Origin of viral SAF video traced; 2 cell phones now with NBI
MANILA, Philippines–The National Bureau of Investigation now has the two cell phones from where the six-minute video of a Special Action Force (SAF) commando being shot a close range was originally uploaded, subsequently went viral on social media and sparked widespread outrage, according to an NBI official.
Vic Lorenzo, executive officer of the agency’s Anti-Cybercrime Division, said NBI agents based in Manila and Davao province tracked down the owner of the cell phones in Mindanao.
Lorenzo, the team leader, told the Inquirer that the owner admitted uploading the video, using Bluetooth, but claimed he did not know where it came from or who took the video. The owner describes himself as an “informal businessman” and is not affiliated with any organization, Lorenzo said.
“The subject claimed he is not a Muslim and did not offer any valid reason why he uploaded the video,” Lorenzo said.
The video was subjected to a frame-by-frame analysis in the forensic investigation to identify the persons in the video, he said.
Intelligence sources in the area also said that more videos were expected to be uploaded because it had been now a practice of Moro rebels to record any gunfight and transfer them through Bluetooth.
Justice Secretary Leila de Lima earlier said that the video would be part of the evidence in filing cases against the people responsible for the massacre of the SAF 44 in Mamasapano, Maguindanao province, on Jan. 25.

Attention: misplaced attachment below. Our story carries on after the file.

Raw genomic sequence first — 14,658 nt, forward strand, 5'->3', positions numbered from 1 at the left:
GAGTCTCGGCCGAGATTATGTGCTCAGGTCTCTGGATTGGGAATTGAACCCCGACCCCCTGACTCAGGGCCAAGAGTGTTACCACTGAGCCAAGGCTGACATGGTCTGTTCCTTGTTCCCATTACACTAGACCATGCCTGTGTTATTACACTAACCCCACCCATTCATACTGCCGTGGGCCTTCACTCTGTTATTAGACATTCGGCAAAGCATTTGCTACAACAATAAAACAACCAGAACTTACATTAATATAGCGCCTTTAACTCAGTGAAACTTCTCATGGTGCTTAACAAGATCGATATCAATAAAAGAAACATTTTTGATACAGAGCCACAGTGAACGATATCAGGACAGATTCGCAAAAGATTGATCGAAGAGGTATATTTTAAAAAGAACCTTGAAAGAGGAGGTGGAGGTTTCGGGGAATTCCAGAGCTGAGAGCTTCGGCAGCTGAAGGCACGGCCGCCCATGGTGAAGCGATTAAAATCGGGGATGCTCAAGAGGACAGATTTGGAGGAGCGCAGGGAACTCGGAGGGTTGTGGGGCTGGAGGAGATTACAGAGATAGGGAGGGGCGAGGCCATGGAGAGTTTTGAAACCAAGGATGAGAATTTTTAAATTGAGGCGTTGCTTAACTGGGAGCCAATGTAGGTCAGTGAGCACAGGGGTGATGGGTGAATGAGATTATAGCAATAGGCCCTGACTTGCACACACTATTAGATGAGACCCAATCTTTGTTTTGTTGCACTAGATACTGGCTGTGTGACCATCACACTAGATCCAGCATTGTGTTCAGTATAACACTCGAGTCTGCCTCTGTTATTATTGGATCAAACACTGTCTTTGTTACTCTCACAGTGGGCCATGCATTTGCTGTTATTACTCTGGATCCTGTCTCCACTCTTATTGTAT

“It is certainly part of the evidence already. It is just being evaluated,” she said.
De Lima said the video showed a wounded man twitching in pain before being shot, adding this indicated a summary execution.
She said that under international humanitarian law, “circumstances” like an armed conflict could not be used as an excuse to justify such “barbaric and cruel” acts that remained punishable by law.
Intelligence sources in the area said that firefights between Moro rebels and the government had been recorded and disseminated by the insurgents.
“The modus operandi is to send it through Bluetooth,” said one source.
Contrary to claims by the Moro Islamic Liberation Front that the video could have been tampered, NBI computer experts said the material in the agency’s possession was in its original form.
“It was not spliced,” an NBI official said. “It has not been tampered,” he said.
The NBI also has found out that the original source of the video is a Muslim who gave it to a non-Muslim and that this was uploaded on Facebook by one Zaldy Susot who has since taken down the video from the Internet.
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